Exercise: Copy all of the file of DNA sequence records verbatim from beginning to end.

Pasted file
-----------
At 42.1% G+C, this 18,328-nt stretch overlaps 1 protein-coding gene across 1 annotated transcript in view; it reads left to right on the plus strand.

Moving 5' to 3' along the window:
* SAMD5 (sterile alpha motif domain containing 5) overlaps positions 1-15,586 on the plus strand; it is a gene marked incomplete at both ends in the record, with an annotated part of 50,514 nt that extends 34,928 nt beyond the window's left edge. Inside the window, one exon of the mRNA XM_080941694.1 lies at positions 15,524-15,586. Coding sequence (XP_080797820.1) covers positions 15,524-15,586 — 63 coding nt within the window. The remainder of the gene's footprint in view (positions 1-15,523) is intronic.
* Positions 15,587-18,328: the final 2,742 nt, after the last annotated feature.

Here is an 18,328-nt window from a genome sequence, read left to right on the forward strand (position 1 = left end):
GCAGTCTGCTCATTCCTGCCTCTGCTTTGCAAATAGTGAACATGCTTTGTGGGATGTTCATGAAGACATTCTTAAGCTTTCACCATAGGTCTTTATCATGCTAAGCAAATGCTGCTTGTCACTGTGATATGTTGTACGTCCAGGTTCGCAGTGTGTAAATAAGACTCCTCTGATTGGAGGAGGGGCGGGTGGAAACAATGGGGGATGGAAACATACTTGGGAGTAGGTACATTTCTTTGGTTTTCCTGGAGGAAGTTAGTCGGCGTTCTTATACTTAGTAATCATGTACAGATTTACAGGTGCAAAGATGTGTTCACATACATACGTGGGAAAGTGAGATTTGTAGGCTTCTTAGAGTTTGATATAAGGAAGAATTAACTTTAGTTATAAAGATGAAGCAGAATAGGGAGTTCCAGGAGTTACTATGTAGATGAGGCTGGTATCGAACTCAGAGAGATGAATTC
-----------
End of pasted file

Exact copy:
At 42.1% G+C, this 18,328-nt stretch overlaps 1 protein-coding gene across 1 annotated transcript in view; it reads left to right on the plus strand.

Moving 5' to 3' along the window:
* SAMD5 (sterile alpha motif domain containing 5) overlaps positions 1-15,586 on the plus strand; it is a gene marked incomplete at both ends in the record, with an annotated part of 50,514 nt that extends 34,928 nt beyond the window's left edge. Inside the window, one exon of the mRNA XM_080941694.1 lies at positions 15,524-15,586. Coding sequence (XP_080797820.1) covers positions 15,524-15,586 — 63 coding nt within the window. The remainder of the gene's footprint in view (positions 1-15,523) is intronic.
* Positions 15,587-18,328: the final 2,742 nt, after the last annotated feature.

Here is an 18,328-nt window from a genome sequence, read left to right on the forward strand (position 1 = left end):
GCAGTCTGCTCATTCCTGCCTCTGCTTTGCAAATAGTGAACATGCTTTGTGGGATGTTCATGAAGACATTCTTAAGCTTTCACCATAGGTCTTTATCATGCTAAGCAAATGCTGCTTGTCACTGTGATATGTTGTACGTCCAGGTTCGCAGTGTGTAAATAAGACTCCTCTGATTGGAGGAGGGGCGGGTGGAAACAATGGGGGATGGAAACATACTTGGGAGTAGGTACATTTCTTTGGTTTTCCTGGAGGAAGTTAGTCGGCGTTCTTATACTTAGTAATCATGTACAGATTTACAGGTGCAAAGATGTGTTCACATACATACGTGGGAAAGTGAGATTTGTAGGCTTCTTAGAGTTTGATATAAGGAAGAATTAACTTTAGTTATAAAGATGAAGCAGAATAGGGAGTTCCAGGAGTTACTATGTAGATGAGGCTGGTATCGAACTCAGAGAGATGAATTC